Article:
Persistent Link:
http://hdl.handle.net/10150/300110
Title:
Seasonal Effects on Soil Drying After Irrigation
Author:
Kimball, B. A.; Jackson, R. D.
Affiliation:
U.S. Water Conservation Laboratory, Soil and Water Conservation Research Division, Agricultural Research Service, U.S. Department of Agriculture, Phoenix, Arizona 85040
Issue Date:
23-Apr-1971
Rights:
Copyright ©, where appropriate, is held by the author.
Collection Information:
This article is part of the Hydrology and Water Resources in Arizona and the Southwest collections. Digital access to this material is made possible by the Arizona-Nevada Academy of Science and the University of Arizona Libraries. For more information about items in this collection, contact anashydrology@gmail.com.
Publisher:
Arizona-Nevada Academy of Science
Journal:
Hydrology and Water Resources in Arizona and the Southwest
Abstract:
A study was made to determine how the evaporation rate from a bare Adelanto loam soil in Phoenix changes with season and with time since the last irrigation. The evaporation rates were determined by precision lysimeters in a bare field, with measurements being taken in every month of the year for at least a week after irrigation. The data exhibited a cosine-shaped curve, with a maximum evaporation rate of about 5 mm/day in summer and a minimum rate of about 2 mm/day in winter. By the seventh day, seasonal effects virtually disappear, and the evaporation rate is the same in both summer and winter, being about 2 mm/day after the 7th day and about 0.75 mm/day after the 21st day. It is generally accepted that soil dries in 3 stages, and the transition between the 1st and 2nd stages occurs when atmospheric conditions are no longer critical. In previous laboratory studies of soil drying, with constant atmospheric conditions, stage 1 was easily distinguished from stage II, and these results correlated closely with the equations of Gardner and Hillel. The individual drying curves of this field study were qualitatively different from the laboratory studies and did not confirm the predictions of the equations, suggesting that diurnal variations in temperature and other meteorological parameters have caused the difference.
Keywords:
Water resources development -- Arizona.; Hydrology -- Arizona.; Hydrology -- Southwestern states.; Water resources development -- Southwestern states.; Evaporation; Arid lands; Lysimeter; Soil water movement; Soil moisture; Arizona; Temperature; Drying; On-site data collections; Diurnal; Seasonal; Irrigation; Loam; Soil drying; Potential evaporation; Bare soils
ISSN:
0272-6106

Full metadata record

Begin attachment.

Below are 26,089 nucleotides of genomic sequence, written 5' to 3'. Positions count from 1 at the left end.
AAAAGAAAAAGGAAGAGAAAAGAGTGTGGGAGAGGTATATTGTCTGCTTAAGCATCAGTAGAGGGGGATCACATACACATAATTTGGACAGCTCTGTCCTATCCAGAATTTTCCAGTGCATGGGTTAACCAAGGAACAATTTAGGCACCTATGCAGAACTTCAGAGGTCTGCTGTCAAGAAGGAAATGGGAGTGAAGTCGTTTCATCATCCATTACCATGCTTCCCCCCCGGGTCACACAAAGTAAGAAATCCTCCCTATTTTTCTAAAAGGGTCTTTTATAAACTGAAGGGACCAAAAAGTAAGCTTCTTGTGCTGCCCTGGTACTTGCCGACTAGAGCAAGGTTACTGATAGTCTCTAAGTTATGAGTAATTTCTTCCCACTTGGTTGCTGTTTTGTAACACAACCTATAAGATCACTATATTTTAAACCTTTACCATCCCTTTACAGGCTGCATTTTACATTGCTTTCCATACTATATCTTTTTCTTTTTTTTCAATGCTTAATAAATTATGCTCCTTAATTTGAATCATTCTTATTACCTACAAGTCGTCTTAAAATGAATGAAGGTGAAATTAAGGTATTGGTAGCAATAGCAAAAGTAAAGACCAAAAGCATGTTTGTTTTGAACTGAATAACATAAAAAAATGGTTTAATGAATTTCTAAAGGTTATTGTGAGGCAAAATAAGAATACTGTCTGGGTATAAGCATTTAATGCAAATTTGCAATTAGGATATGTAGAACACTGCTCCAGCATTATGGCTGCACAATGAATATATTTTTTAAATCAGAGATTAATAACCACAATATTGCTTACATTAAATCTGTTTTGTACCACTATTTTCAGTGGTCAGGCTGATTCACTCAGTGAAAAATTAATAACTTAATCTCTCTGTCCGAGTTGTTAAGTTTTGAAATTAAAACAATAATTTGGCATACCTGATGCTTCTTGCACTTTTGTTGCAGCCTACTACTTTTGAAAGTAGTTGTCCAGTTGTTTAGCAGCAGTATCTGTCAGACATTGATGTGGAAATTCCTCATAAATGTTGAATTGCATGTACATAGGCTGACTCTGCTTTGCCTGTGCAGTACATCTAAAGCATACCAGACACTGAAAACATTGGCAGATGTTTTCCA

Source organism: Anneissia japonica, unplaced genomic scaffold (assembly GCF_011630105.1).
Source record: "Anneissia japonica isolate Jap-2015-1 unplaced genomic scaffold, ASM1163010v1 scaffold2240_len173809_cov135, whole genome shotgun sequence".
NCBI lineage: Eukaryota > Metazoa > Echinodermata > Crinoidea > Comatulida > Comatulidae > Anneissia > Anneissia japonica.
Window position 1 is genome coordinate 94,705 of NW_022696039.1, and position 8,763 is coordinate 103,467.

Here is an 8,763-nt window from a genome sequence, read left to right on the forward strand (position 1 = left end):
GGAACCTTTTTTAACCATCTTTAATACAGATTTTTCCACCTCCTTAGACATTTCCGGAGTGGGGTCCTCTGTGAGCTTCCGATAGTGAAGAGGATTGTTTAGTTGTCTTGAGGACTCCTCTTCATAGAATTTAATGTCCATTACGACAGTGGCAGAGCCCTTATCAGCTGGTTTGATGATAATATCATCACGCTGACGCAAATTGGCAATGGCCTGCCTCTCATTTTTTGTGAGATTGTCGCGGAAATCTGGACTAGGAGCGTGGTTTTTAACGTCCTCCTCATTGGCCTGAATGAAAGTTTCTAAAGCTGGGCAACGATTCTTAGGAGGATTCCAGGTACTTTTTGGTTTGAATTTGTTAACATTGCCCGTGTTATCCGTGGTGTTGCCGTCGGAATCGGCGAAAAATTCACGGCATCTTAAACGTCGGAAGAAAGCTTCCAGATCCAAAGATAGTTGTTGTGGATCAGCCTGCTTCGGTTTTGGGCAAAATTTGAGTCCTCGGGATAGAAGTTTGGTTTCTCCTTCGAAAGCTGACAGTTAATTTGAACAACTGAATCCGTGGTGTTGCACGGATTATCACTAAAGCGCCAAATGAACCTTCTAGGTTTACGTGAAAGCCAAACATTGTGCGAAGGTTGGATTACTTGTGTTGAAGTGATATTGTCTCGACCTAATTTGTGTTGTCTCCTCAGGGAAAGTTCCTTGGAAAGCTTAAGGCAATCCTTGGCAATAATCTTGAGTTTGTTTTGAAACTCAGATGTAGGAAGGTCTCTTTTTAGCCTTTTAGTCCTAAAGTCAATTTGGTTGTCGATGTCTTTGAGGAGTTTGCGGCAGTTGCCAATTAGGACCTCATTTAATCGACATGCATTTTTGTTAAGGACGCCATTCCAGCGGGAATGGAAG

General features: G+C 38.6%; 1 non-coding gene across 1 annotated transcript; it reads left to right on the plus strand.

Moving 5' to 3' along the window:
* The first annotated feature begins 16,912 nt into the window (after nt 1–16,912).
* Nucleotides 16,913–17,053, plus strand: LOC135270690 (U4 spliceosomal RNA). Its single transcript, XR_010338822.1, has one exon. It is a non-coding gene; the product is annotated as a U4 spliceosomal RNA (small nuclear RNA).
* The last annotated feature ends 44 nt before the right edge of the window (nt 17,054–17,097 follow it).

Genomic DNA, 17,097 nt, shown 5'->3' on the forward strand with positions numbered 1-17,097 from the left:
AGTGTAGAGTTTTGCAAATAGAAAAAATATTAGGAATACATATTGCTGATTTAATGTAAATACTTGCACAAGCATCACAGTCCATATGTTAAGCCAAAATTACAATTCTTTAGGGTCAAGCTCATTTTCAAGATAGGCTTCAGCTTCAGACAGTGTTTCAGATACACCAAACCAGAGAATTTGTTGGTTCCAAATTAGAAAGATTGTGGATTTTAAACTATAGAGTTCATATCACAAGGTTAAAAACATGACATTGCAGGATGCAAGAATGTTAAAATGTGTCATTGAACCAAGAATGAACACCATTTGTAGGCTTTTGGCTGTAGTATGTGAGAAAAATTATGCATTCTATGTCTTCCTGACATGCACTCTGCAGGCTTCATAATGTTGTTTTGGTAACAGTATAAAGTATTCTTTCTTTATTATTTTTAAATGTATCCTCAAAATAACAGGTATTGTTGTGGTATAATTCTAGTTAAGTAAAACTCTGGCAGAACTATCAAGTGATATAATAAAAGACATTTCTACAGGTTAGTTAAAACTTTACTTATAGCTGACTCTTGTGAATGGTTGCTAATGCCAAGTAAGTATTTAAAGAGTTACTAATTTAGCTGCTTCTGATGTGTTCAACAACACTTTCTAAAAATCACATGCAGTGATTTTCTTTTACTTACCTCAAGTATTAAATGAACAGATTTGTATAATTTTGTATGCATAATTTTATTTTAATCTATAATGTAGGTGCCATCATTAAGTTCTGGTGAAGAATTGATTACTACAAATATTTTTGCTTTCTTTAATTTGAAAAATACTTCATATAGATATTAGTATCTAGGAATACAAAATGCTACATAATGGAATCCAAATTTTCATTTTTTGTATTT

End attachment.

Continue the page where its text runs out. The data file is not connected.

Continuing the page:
DC FieldValue Language
dc.language.isoen_USen_US
dc.titleSeasonal Effects on Soil Drying After Irrigationen_US
dc.contributor.authorKimball, B. A.en_US
dc.contributor.authorJackson, R. D.en_US
dc.contributor.departmentU.S. Water Conservation Laboratory, Soil and Water Conservation Research Division, Agricultural Research Service, U.S. Department of Agriculture, Phoenix, Arizona 85040en_US
dc.date.issued1971-04-23-
dc.rightsCopyright ©, where appropriate, is held by the author.en_US
dc.description.collectioninformationThis article is part of the Hydrology and Water Resources in Arizona and the Southwest collections. Digital access to this material is made possible by the Arizona-Nevada Academy of Science and the University of Arizona Libraries. For more information about items in this collection, contact anashydrology@gmail.com.en_US
dc.publisherArizona-Nevada Academy of Scienceen_US
dc.identifier.journalHydrology and Water Resources in Arizona and the Southwesten_US
dc.description.abstractA study was made to determine how the evaporation rate from a bare Adelanto loam soil in Phoenix changes with season and with time since the last irrigation. The evaporation rates were determined by precision lysimeters in a bare field, with measurements being taken in every month of the year for at least a week after irrigation. The data exhibited a cosine-shaped curve, with a maximum evaporation rate of about 5 mm/day in summer and a minimum rate of about 2 mm/day in winter. By the seventh day, seasonal effects virtually disappear, and the evaporation rate is the same in both summer and winter, being about 2 mm/day after the 7th day and about 0.75 mm/day after the 21st day. It is generally accepted that soil dries in 3 stages, and the transition between the 1st and 2nd stages occurs when atmospheric conditions are no longer critical. In previous laboratory studies of soil drying, with constant atmospheric conditions, stage 1 was easily distinguished from stage II, and these results correlated closely with the equations of Gardner and Hillel. The individual drying curves of this field study were qualitatively different from the laboratory studies and did not confirm the predictions of the equations, suggesting that diurnal variations in temperature and other meteorological parameters have caused the difference.en_US
dc.subjectWater resources development -- Arizona.en_US
dc.subjectHydrology -- Arizona.en_US
dc.subjectHydrology -- Southwestern states.en_US
dc.subjectWater resources development -- Southwestern states.en_US
dc.subjectEvaporationen_US
dc.subjectArid landsen_US
dc.subjectLysimeteren_US
dc.subjectSoil water movementen_US
dc.subjectSoil moistureen_US
dc.subjectArizonaen_US
dc.subjectTemperatureen_US
dc.subjectDryingen_US
dc.subjectOn-site data collectionsen_US
dc.subjectDiurnalen_US
dc.subjectSeasonalen_US
dc.subjectIrrigationen_US
dc.subjectLoamen_US
dc.subjectSoil dryingen_US
dc.subjectPotential evaporationen_US
dc.subjectBare soilsen_US
dc.identifier.issn0272-6106-
dc.identifier.urihttp://hdl.handle.net/10150/300110-
dc.identifier.journalHydrology and Water Resources in Arizona and the Southwesten_US
dc.typetexten_US
dc.typeProceedingsen_US
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